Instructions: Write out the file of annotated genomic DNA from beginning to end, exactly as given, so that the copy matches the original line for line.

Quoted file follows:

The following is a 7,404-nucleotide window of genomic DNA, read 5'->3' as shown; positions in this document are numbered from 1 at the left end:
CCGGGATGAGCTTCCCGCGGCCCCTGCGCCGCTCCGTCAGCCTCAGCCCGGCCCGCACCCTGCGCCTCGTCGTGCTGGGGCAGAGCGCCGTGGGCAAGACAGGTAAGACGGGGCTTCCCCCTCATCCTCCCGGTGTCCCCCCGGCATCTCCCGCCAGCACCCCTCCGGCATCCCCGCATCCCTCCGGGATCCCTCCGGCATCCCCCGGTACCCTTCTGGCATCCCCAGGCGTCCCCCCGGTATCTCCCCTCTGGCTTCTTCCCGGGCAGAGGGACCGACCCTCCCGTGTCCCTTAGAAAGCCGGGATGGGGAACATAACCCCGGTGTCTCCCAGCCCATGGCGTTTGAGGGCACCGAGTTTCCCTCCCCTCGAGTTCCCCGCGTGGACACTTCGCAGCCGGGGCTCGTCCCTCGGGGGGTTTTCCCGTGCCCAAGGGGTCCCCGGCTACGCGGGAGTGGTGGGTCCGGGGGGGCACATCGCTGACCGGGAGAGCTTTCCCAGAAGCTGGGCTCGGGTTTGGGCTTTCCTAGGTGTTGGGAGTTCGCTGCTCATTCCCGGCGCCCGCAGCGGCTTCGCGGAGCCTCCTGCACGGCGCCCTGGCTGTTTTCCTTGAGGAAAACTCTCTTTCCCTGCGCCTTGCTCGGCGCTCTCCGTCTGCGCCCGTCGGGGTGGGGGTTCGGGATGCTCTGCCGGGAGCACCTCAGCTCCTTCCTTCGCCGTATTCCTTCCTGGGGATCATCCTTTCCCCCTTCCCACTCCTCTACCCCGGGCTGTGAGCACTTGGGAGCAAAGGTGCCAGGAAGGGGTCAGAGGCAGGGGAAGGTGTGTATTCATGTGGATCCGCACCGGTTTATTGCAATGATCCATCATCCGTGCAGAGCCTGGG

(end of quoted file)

The following is a 7,404-nucleotide window of genomic DNA, read 5'->3' as shown; positions in this document are numbered from 1 at the left end:
CCGGGATGAGCTTCCCGCGGCCCCTGCGCCGCTCCGTCAGCCTCAGCCCGGCCCGCACCCTGCGCCTCGTCGTGCTGGGGCAGAGCGCCGTGGGCAAGACAGGTAAGACGGGGCTTCCCCCTCATCCTCCCGGTGTCCCCCCGGCATCTCCCGCCAGCACCCCTCCGGCATCCCCGCATCCCTCCGGGATCCCTCCGGCATCCCCCGGTACCCTTCTGGCATCCCCAGGCGTCCCCCCGGTATCTCCCCTCTGGCTTCTTCCCGGGCAGAGGGACCGACCCTCCCGTGTCCCTTAGAAAGCCGGGATGGGGAACATAACCCCGGTGTCTCCCAGCCCATGGCGTTTGAGGGCACCGAGTTTCCCTCCCCTCGAGTTCCCCGCGTGGACACTTCGCAGCCGGGGCTCGTCCCTCGGGGGGTTTTCCCGTGCCCAAGGGGTCCCCGGCTACGCGGGAGTGGTGGGTCCGGGGGGGCACATCGCTGACCGGGAGAGCTTTCCCAGAAGCTGGGCTCGGGTTTGGGCTTTCCTAGGTGTTGGGAGTTCGCTGCTCATTCCCGGCGCCCGCAGCGGCTTCGCGGAGCCTCCTGCACGGCGCCCTGGCTGTTTTCCTTGAGGAAAACTCTCTTTCCCTGCGCCTTGCTCGGCGCTCTCCGTCTGCGCCCGTCGGGGTGGGGGTTCGGGATGCTCTGCCGGGAGCACCTCAGCTCCTTCCTTCGCCGTATTCCTTCCTGGGGATCATCCTTTCCCCCTTCCCACTCCTCTACCCCGGGCTGTGAGCACTTGGGAGCAAAGGTGCCAGGAAGGGGTCAGAGGCAGGGGAAGGTGTGTATTCATGTGGATCCGCACCGGTTTATTGCAATGATCCATCATCCGTGCAGAGCCTGGG